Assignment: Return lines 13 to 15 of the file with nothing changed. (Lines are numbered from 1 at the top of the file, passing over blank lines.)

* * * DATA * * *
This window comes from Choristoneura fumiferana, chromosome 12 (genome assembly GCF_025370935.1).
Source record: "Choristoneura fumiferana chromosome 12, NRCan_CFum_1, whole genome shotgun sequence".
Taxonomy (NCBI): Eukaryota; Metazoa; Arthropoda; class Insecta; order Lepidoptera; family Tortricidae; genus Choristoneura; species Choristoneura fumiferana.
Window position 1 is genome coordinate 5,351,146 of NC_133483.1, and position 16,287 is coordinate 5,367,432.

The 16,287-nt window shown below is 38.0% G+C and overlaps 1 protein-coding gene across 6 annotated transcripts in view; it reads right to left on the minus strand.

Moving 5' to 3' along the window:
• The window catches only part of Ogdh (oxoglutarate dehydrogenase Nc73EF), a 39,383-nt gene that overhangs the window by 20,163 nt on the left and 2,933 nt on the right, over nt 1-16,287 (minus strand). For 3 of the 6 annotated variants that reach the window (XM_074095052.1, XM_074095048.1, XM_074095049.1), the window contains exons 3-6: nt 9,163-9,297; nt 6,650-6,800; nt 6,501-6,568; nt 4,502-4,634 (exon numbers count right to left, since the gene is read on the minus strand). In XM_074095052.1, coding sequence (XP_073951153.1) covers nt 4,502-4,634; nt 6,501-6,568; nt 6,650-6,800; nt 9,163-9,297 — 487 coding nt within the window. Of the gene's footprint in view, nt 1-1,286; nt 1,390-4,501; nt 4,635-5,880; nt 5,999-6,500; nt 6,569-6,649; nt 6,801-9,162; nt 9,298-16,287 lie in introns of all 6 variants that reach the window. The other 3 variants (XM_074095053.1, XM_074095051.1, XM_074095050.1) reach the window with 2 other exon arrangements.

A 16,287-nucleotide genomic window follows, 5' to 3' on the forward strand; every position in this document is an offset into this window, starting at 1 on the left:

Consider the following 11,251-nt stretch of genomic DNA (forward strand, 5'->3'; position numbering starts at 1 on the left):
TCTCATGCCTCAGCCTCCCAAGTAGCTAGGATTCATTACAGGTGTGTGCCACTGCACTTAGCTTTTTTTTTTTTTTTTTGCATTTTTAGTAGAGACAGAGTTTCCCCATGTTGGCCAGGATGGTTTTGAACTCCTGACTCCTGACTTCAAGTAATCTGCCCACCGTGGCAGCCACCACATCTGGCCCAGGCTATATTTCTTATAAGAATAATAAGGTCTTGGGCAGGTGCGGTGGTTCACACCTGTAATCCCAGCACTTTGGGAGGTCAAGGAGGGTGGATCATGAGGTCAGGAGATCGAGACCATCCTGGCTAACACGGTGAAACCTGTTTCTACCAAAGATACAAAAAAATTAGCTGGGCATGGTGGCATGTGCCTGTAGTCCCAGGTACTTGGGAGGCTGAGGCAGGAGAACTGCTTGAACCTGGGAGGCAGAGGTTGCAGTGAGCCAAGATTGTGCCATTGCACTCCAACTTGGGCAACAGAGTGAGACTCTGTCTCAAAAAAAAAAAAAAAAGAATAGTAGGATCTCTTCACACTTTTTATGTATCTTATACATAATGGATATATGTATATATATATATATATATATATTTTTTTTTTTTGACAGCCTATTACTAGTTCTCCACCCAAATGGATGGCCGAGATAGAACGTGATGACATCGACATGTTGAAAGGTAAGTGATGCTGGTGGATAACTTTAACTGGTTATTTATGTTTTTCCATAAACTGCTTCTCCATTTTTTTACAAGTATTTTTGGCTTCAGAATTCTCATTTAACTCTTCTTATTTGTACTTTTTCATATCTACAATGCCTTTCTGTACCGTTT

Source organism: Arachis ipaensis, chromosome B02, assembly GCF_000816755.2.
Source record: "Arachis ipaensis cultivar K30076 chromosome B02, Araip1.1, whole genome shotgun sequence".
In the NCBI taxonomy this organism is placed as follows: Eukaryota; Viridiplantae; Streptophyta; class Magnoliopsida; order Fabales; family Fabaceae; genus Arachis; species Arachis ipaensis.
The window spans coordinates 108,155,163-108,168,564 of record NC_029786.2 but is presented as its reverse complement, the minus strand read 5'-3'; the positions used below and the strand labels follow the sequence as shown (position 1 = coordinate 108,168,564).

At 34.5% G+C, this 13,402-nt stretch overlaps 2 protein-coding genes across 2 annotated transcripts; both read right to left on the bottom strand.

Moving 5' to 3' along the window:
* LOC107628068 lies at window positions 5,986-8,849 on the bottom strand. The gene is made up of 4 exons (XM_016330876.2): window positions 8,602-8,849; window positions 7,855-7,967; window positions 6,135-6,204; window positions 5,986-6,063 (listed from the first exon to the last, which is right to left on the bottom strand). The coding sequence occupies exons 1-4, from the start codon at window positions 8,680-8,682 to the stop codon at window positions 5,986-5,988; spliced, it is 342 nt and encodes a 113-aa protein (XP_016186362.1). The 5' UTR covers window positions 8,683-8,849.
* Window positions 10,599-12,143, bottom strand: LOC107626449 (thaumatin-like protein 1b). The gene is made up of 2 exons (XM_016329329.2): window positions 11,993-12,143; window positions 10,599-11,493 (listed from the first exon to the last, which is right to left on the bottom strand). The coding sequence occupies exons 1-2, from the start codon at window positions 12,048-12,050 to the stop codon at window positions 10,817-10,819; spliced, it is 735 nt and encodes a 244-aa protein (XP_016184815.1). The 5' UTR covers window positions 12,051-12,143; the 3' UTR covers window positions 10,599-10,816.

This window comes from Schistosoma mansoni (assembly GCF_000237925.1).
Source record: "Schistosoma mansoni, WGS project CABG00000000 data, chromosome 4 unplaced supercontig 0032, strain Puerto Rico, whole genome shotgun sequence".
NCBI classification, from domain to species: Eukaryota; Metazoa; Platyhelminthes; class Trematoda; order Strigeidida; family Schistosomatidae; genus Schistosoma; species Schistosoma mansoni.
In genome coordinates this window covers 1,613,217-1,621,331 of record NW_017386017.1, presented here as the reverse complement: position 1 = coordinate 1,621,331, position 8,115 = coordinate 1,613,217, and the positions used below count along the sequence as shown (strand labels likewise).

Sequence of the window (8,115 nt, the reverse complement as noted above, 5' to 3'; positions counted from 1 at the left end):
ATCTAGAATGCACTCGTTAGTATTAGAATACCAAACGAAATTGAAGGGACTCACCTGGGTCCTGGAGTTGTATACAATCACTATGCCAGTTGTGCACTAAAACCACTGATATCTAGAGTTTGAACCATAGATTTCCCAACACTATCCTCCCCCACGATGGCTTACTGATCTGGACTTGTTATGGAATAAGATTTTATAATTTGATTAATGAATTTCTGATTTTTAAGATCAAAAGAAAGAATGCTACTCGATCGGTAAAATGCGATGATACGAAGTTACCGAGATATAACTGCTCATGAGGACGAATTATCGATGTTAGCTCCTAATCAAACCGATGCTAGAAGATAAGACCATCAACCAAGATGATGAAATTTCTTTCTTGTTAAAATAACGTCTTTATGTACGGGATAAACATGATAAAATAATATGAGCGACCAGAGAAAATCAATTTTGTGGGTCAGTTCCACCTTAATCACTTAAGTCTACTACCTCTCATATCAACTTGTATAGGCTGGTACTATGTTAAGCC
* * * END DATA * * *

In the NCBI taxonomy this organism is placed as follows: Eukaryota; Viridiplantae; Streptophyta; class Magnoliopsida; order Fabales; family Fabaceae; genus Arachis; species Arachis ipaensis.
The window spans coordinates 108,155,163-108,168,564 of record NC_029786.2 but is presented as its reverse complement, the minus strand read 5'-3'; the positions used below and the strand labels follow the sequence as shown (position 1 = coordinate 108,168,564).

At 34.5% G+C, this 13,402-nt stretch overlaps 2 protein-coding genes across 2 annotated transcripts; both read right to left on the bottom strand.